The move to Indianapolis started on August 8 with a 350-mile drive to my sister’s home near Sequim, close to the Dungeness River and the Strait of Juan de Fuca. Starting from southeast Portland near Reed College, where I had been hosted by friends, I drove through the city to the St. Johns Bridge, built in 1931 (the year I was born), and continued west on U.S. 30 to the Longview Bridge and crossed the Columbia River.
Then came the interesting part of the journey: west on WA 4, “the Ocean Beach Highway,” through Cathlamet, Skamocaway, and Naselle, and then north (and later east) on U.S. 101, through the Hoh Rain Forest and Forks to my destination.
Although hurried, this trip was pleasant: peaceful terrain, farms with wide stretches of green meadows, and forests in various stages including clear cut hillsides and replanted areas, with some of the trees now large and tall. I drove on winding but well paved highways, with light to moderate traffic, and passed through little towns. The sun often broke through thin clouds and skiffs of rain hit the windshield now and then.
More important than the delights of the road, however, were the memories of my only other journey over this route, by bicycle fifteen years ago. That time I started in Vancouver, Washington, detoured along Willapa Bay to Westport, and continued from Sequim across Puget Sound to Seattle: 430 miles in seven days on the road. The title of my twenty-page description of the bicycle version, Cycling through Heaven 2015 suggests the tone of the earlier journey.
In Longview on the first trip I bought a book by a local author who described the crisis people were experiencing as federal policies about logging were changing. In Cathlamet I discovered two books about the region and talked with the author, a woman who served as rector of the local Episcopal Church and also was part of a long-time salmon fishing family.
I fell into conversation with other local people who represented various aspects of life through this remote and fragile part of the United States. By the time I reached Seattle, I had learned much that was entirely new to me.
This connectedness with people and the countryside is a characteristic of a bicycle journey properly taken. You feel the contours of the land and the immediacy of the weather on your skin. There is time to stop for conversation and to poke your way into odd places. Local newspapers come to your attention and you discover books in libraries and museums that you would never encounter on your own.
Even a leisurely automobile journey, in contrast, carries you along at a rapid rate, with many of the sights merely blurs intuited in peripheral vision. There are fewer opportunities to talk with people and even these conversations tend not to have the candor that often comes out when a bicyclist, rather than a motorist, is the outsider. A bicyclist can stop almost any place for a minute or two, but the same person in a car feels the need to push along in order to get the day’s mileage in.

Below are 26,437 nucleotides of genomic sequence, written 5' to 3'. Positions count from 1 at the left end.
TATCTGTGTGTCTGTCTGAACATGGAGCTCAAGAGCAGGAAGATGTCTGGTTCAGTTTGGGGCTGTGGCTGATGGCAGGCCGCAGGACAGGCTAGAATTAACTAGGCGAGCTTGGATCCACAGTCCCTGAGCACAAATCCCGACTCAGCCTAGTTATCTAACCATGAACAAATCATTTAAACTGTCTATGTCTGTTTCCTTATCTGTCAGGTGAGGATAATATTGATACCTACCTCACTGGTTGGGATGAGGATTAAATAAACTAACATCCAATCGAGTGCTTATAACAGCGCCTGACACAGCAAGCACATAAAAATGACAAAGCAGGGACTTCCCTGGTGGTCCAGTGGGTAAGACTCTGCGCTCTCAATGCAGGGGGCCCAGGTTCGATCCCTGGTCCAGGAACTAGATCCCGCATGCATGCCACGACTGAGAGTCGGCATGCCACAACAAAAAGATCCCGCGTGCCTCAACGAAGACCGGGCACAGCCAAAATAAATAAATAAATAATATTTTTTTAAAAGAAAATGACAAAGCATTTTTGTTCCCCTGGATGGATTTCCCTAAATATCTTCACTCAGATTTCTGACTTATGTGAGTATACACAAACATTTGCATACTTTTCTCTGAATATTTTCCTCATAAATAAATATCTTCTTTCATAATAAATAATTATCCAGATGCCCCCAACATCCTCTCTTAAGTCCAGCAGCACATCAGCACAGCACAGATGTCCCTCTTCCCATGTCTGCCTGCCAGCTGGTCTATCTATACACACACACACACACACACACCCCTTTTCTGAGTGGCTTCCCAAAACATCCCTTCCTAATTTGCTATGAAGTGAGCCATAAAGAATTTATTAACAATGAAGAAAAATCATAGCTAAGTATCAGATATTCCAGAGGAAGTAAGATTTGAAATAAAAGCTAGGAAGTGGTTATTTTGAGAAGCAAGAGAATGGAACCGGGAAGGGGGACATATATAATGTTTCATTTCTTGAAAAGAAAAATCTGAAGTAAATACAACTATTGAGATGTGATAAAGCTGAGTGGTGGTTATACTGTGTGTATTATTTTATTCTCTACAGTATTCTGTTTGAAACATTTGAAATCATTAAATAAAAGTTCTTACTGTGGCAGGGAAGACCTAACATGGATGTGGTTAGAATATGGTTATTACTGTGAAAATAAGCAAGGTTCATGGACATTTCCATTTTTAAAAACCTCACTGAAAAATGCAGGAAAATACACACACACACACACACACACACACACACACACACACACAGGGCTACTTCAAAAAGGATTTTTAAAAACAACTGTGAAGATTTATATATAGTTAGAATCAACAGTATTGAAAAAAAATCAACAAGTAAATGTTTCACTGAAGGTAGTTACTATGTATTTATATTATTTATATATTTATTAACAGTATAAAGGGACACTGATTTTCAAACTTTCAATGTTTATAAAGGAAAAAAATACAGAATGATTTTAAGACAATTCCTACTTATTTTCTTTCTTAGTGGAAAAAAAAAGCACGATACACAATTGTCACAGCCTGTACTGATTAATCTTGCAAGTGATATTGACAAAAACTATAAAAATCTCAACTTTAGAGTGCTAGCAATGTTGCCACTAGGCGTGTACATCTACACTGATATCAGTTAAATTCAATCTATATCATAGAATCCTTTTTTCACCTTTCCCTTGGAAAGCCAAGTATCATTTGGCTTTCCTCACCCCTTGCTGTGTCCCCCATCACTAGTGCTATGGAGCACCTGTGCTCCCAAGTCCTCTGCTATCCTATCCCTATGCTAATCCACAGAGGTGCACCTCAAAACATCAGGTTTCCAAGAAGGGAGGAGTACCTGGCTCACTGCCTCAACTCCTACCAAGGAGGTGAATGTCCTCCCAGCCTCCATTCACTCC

Driving this route on my second trip, I experienced the roads in a way that didn’t register when I traveled them by bicycle. Both sections, along the Columbia and up the peninsula, are narrower than I remember, often with precious little shoulder. I have remembered only easy riding, with a little climbing here and there, and there’s no sense of harassment in my travel account of the 2001 bicycle journey.
The one moment when the two trips came together was lunchtime in South Bend, Washington. On my first time through this little place where the harvesting and shipping of oysters is a dominant activity, I ate an oyster sandwich at the Boondocks restaurant. It was delicious, but later in the afternoon I realized that there was too little nourishment to keep me going the rest of the day. One of my friends recently remarked as I told the story. “Or course, you’d get hungry! Didn’t you realize that oysters are mainly water?”
Determined to eat another oyster sandwich on my trip by car, I parked by an antique store to get directions from two codgers sitting out in front. “Boondocks has gone out of business,” one of the men reported, “and the Oyster Shack is closed on Mondays. The best place today is Chester’s across the street.”
I could see the sign, “Chester’s Oyster Bar and Lounge.” Crossing the street, I saw “No Minors” posted on the door and could see that the bar serving liquor was the more prominent part of the establishment. The gruff woman behind the bar pointed me to tables in the back. I ordered an oyster burger, with thick slices of onion. Its flavor seemed as good as the one I remembered from long ago, and I went back to the car, my hunger satisfied and my spirit renewed.
My brother-in-law set me up with his Ritchey traveling bike and on both full days of my visit we cycled through the countryside around Sequim. I began to feel alive again. Then came the final drive across the Hood Canal bridge to the Bainbridge Ferry and my daughter’s home on Beacon Hill. Tomorrow my bike goes into a shop to replace the rear brake that was stolen a few days ago and I’ll be ready to keep on traveling.
Which was the better ride? I’ll let you decide.